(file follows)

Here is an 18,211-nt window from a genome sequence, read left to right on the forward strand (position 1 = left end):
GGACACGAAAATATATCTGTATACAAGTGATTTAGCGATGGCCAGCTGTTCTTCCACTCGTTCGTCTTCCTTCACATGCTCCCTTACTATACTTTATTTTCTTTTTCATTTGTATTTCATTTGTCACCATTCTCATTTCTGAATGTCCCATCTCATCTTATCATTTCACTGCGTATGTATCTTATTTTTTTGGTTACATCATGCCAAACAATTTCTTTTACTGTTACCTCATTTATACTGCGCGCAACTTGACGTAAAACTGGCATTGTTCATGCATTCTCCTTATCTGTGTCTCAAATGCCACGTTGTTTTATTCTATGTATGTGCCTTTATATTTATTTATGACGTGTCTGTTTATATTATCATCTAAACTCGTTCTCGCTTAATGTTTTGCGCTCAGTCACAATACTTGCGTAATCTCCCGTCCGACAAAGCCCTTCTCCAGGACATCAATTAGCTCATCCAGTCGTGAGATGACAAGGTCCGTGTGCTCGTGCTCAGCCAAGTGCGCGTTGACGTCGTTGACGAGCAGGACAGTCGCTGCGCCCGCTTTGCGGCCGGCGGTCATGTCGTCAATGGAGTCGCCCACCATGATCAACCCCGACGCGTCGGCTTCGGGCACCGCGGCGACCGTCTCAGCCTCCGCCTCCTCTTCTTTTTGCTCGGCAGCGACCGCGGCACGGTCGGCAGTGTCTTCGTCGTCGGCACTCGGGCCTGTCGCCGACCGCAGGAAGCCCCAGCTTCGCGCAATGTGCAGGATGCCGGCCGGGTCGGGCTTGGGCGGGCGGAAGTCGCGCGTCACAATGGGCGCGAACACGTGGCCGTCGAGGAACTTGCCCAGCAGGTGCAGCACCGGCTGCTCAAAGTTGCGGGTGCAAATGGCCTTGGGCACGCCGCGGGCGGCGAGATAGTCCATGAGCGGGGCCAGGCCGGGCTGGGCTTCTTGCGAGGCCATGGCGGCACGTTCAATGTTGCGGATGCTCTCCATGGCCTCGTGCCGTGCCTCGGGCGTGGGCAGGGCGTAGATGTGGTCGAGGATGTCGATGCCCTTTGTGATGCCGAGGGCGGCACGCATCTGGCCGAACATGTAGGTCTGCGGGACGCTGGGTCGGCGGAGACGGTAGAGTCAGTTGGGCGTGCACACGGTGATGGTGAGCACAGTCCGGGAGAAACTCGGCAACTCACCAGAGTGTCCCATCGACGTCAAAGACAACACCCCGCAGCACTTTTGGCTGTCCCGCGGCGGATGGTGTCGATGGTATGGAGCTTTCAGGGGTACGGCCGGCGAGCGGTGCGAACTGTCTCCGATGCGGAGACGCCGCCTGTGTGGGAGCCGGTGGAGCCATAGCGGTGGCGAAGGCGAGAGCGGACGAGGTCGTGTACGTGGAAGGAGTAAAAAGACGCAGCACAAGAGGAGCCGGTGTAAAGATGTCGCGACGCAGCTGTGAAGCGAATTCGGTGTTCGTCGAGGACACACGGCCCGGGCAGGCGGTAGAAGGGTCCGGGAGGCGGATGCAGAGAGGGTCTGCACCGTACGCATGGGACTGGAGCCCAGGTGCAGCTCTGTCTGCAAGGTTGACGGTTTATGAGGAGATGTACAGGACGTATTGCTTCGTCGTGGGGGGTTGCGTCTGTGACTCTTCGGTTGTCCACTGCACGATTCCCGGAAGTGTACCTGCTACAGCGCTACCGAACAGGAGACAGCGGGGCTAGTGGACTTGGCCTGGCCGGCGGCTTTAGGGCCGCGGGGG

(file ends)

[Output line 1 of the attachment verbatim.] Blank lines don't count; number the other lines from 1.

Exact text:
Here is an 18,211-nt window from a genome sequence, read left to right on the forward strand (position 1 = left end):